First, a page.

We all agree – HTTPS – the encrypted communication between WWW-browsers and servers – usually makes sense. However – under the cover of secure communications, some folks have silently pushed their version of rules into our life. And that makes things complicated – to say the least.

Just a short introduction to HTTPS: If you want to run a server that provides secure communications, you need to create a certificate. This certificate gives the connecting browsers the necessary encryption keys so that a safe connection can be established. That could be the end of the story. But people added another feature into the mix: Trust. Basically – your certificate tells the browser that the encryption keys provided are for a specific domain name, say “thisdomain.com”. So how does the browser know that you are “thisdomain.com” ? You have to prove it to a third party.  You have to convince a so called “certificate authority” that you are in control of the domain.

Here’s the thing – regular Internet users or even companies have no say in this. Given the growing importance of SSL/TLS (the technology behind HTTPS) – it’s disturbing that just a few companies set the rules we have to follow.

Why is this a problem? Because those companies can arbitrarily decide that some users, domains or other criteria can’t get certificates. This is what happened in 2015 – when it was decided, that any domain with a “.local” ending couldn’t have a certificate anymore – cutting off any and all devices that only run in local WAN or LAN environments.

Read more about the problems in a local LAN/WLAN environment ..

Now – of course there are (currently) ways to connect to services that haven’t been “verified”. But this results in scary browser warnings or require cumbersome installations and are not really  acceptable – especially not for for common users. Who can tell if those work-around solutions are still available a few years down the road? Again – that would be up to a few browser manufacturers and not us.

What needs to be changed?

First and foremost – any critical technology should be created in a way that allows us, the Internet users, to have a say. None of our personal technical infrastructure should ever depend on the  goodwill or benignness of a few companies or consortia. Especially not if it concerns our local LAN or WLAN environments or methods we could easily provide ourselves.

So here’s what we need to take control back:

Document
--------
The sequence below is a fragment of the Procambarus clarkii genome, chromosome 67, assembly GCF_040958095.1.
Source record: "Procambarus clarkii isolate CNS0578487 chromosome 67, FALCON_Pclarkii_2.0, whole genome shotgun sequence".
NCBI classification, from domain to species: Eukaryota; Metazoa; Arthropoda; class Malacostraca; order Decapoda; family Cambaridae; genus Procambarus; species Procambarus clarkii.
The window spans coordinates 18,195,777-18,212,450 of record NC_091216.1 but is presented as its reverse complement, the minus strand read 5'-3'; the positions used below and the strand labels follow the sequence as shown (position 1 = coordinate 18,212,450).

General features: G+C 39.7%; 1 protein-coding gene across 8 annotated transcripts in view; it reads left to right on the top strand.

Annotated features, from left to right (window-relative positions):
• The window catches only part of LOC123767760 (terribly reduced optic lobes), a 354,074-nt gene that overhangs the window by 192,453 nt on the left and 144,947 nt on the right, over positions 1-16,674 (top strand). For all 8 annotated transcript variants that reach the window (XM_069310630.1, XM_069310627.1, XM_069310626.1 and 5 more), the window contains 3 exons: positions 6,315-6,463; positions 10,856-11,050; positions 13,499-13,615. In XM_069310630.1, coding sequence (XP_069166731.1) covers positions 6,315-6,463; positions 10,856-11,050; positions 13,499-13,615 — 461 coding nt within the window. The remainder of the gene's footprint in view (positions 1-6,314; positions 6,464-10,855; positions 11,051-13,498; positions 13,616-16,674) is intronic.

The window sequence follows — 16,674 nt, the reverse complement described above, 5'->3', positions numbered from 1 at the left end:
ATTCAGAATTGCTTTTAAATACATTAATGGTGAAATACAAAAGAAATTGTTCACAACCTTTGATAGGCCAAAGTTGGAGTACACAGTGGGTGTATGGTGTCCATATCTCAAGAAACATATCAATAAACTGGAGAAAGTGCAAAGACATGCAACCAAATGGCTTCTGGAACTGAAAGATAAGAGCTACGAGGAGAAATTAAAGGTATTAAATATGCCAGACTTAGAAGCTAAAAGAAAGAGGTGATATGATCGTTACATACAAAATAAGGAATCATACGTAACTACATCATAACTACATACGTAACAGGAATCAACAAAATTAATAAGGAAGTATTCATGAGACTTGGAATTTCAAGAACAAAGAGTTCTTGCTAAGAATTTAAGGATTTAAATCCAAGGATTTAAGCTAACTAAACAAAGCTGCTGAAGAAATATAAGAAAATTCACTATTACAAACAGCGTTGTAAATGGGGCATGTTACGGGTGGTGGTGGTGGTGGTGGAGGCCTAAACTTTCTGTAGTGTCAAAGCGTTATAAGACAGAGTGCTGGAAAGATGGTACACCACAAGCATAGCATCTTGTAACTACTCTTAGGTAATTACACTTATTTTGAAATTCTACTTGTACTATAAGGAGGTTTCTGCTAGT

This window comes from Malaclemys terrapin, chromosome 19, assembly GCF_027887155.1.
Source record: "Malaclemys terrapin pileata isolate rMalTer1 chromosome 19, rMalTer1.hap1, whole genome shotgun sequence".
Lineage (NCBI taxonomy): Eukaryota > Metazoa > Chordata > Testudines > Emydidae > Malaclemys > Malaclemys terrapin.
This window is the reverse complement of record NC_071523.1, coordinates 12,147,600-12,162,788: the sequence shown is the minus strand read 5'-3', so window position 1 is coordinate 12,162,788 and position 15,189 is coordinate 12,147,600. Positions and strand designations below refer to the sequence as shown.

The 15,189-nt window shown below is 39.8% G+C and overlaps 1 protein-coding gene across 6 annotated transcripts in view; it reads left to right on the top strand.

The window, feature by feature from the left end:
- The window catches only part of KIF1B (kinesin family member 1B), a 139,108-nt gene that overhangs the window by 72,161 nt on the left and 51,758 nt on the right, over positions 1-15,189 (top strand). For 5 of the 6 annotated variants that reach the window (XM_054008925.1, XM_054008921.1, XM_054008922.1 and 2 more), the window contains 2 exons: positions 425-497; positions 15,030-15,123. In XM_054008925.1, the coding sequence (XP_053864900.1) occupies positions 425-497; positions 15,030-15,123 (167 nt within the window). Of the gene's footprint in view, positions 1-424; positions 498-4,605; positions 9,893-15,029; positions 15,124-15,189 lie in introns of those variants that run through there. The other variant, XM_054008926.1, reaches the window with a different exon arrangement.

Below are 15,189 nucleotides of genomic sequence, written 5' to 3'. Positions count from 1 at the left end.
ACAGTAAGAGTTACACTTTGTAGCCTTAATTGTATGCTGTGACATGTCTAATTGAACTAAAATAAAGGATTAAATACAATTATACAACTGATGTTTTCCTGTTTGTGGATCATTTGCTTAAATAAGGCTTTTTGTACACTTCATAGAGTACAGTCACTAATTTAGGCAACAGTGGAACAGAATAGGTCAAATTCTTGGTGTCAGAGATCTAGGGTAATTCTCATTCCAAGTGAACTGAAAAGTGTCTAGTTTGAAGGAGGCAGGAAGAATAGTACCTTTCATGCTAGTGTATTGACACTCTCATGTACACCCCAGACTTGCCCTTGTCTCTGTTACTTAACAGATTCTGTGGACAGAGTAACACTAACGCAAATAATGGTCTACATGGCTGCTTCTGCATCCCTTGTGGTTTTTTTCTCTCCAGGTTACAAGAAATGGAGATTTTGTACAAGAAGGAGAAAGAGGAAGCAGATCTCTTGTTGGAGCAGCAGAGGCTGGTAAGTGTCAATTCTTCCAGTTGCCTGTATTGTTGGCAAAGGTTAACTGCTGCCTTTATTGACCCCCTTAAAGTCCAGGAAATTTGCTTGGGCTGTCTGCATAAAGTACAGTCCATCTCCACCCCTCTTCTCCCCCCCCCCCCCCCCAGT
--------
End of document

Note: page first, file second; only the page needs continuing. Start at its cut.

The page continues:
Allow easy and automated installation of certain master certificates into browsers. Those master certificates are the foundation of the “trust” as explained above. If a browser knows a master certificate, it “trusts” whatever the master certificate has signed. However – this process could be misused and some folks could try to convince that their “version” of google.com is a trusted version. That obviously shouldn’t be allowed. So “easy import” certificates should only be valid for “.local” domains indicating that everything is for a WLAN / LAN only.

Allow alternative ways for “domain” validation. This is the most simple way of gaining trust – a domain validation (as opposed to Extended Validation) only indicates that the certificate belongs to a domain and the server using the certificate is actually rightfully owning the domain. Currently – a third party is necessary to verify the ownership of a domain. But that is completely unnecessary.  Because the owner can prove ownership to the browser himself. By adding certain cryptographic elements to the name server. This is exactly the way email authenticity is managed (DKIM, SPF) – it should be acceptable for domain validation certification as well.

Allow self-signed certificates in a local environment without warning – this is an extension/alternative to the first thought. Whenever you deploy your own NAS or network devices, you can create a certificate that is “self signed” – in other words, it hasn’t been signed by any “certification authority”. However – browsers complain with big scary security warnings whenever they encounter a self signed certificate. While that is correct and desired on the open Internet – it doesn’t make sense in a local LAN/WLAN environment.

So – that’s it for the time being. We need to implement those changes in order to preserve the flexibility we all need in OUR Internet. Especially when it comes to LAN/WLAN services or devices that may not even be attached to the open Internet.

About the author:

Michaela Merz is an entrepreneur and first generation hacker. Her career started even before the Internet was available. She invented and developed a number of technologies now considered to be standard in modern web-environments. Among other things, she developed, founded, managed and sold Germany’s third largest Internet Online Service “germany.net” . She is very much active in the Internet business and  enjoys “hacking” modern technologies like block chain, IoT and mobile-, voice- and web-based services.

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